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Around 1950 Robert Creeley (b. 1926), then unknown, started mailing out his work. He sent his poems and thoughts about poetry to many poets, old and young, and some replied. He and Olson exchanged letters, sometimes daily, for four years before they met in 1954. Living on Mallorca in 1952, Creeley found that printing was cheap there. Hence the Black Mountain Review (1954-57), which he edited. He also started a press, which published himself along with, among others, Olson, Duncan, Larry Eigner, and Paul Blackburn. Thus Creeley made himself known to his own generation. He climbed the hierarchy of little magazines from Goad and Gryphon to Poetry, and of publishers to Scribner's. By 1962, when For Love collected the best lyrics from his seven previous volumes, his style was being imitated.

For indeed it was distinctive. Whatever one thought of his lyrics--many readers admired them intensely--they were an unusual type for the 1950s. While many poets in the United States were breaking out into protest, confession, and liberation, with turbulent emotions, lavish particulars, and many lines, and while many others followed the New Critical mode, Creeley did neither. He retrenched into the small and muted. His poems focused on a metaphor or complex of feeling, which planted itself in the mind. Often the sentences were illogical, elliptical, or suspended in the indefinite; they opened delicate, precisely calculated gaps, so to speak, from which suggestions of meaning were emitted. "I Know a Man" is deservedly famous: . . .

In a general way such poems derived from Williams, for Creeley dwelt in Williams' ordinary world and talked a simple, Williams language. But his character was utterly unlike Williams'. He was nervous and passive. He had little interest in other people or the outside world. His isolated, interior lyrics observed his own feelings--mistrust, fluctuating love, angst, loneliness. Restless insecurity made him press honestly and hard into his emotions, trying to know the truth of them. The states of mind he compelled himself to acknowledge were morally painful, diminished, and above all, uncertain, so that from line to line his poems undermined what they tried to assert. The means to this might be slight--an interrupting line break, a question mark where we expect a period--but doubt insinuated itself everywhere.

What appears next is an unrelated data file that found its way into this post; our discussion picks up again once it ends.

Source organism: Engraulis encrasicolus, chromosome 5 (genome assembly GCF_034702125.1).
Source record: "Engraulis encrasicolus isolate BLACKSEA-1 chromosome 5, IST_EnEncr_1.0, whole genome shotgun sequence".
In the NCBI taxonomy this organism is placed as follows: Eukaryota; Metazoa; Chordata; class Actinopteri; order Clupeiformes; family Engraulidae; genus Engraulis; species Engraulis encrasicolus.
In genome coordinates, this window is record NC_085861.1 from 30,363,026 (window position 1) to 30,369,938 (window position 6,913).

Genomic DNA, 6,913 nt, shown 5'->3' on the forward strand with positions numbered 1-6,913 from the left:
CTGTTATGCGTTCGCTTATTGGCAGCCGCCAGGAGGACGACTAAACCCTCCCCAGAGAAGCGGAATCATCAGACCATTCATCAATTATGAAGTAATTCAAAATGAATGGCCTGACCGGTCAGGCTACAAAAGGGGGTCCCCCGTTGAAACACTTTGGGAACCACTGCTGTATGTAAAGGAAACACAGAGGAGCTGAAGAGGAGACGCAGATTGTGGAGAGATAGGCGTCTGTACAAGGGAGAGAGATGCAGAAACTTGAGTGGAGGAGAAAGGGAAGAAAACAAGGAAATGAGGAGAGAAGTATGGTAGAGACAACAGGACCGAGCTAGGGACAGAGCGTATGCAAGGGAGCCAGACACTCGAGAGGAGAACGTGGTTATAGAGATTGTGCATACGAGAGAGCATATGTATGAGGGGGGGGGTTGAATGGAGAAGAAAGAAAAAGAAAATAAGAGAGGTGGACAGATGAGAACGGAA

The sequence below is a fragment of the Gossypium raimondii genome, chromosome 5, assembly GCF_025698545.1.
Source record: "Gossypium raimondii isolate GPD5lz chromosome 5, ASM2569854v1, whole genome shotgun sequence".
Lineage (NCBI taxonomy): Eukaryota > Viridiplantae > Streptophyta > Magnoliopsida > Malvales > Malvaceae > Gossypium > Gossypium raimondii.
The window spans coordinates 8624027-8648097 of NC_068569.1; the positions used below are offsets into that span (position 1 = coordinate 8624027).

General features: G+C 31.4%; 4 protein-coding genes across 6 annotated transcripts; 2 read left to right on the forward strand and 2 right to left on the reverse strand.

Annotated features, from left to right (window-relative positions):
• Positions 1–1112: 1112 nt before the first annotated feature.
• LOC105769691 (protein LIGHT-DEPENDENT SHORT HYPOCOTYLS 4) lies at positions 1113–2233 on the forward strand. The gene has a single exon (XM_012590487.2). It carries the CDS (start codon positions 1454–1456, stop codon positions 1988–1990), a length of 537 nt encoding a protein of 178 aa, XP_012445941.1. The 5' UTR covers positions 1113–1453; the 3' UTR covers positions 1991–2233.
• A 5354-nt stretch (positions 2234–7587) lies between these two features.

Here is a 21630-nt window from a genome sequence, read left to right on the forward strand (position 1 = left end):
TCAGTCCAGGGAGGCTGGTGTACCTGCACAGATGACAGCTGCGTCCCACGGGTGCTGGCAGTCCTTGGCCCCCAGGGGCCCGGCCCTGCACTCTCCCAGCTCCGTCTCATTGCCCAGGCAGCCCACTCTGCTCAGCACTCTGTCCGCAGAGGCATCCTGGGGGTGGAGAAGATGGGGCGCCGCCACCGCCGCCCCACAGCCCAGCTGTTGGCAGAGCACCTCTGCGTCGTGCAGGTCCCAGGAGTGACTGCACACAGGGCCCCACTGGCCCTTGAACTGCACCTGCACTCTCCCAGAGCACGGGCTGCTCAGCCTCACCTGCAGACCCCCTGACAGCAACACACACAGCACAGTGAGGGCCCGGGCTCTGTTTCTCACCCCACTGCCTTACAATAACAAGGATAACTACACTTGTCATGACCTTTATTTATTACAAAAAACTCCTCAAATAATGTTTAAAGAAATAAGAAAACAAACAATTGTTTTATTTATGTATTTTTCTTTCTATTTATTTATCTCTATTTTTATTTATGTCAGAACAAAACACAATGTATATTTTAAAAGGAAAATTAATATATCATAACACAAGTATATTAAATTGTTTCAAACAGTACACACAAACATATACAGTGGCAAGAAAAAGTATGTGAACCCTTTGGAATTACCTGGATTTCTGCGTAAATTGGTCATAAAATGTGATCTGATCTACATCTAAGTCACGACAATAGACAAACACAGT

His style was usually called "minimal," meaning that in many things in which poets may be abundant Creeley is sparse or barren. His poems have few or no descriptions, characterizations, or incidents. He builds his subtleties and resonances by juxtapositions of short, simple lines and phrases, by manipulation of syntax and rhythm, and by metaphor. As Creeley says, "You can't derail a train by standing directly in front of it, or, not quite. But, a tiny piece of steel, properly placed . . . ."

His poems in the 1950s were "open" mainly in their uncertainties and elusiveness. Their moral atmosphere lacked altogether that readiness and trustful momentum we associate with the Olson group. But beginning in Pieces (1968), where elliptical fragments were presented as jottings in a continuing notebook or journal, he moved toward the open ethos. A Day Book (1972) and Hello (1976) went further in this direction. His writing was now much less worked over. Some readers find it more vital, as in "For my Mother," which is certainly one of Creeley's best achievements.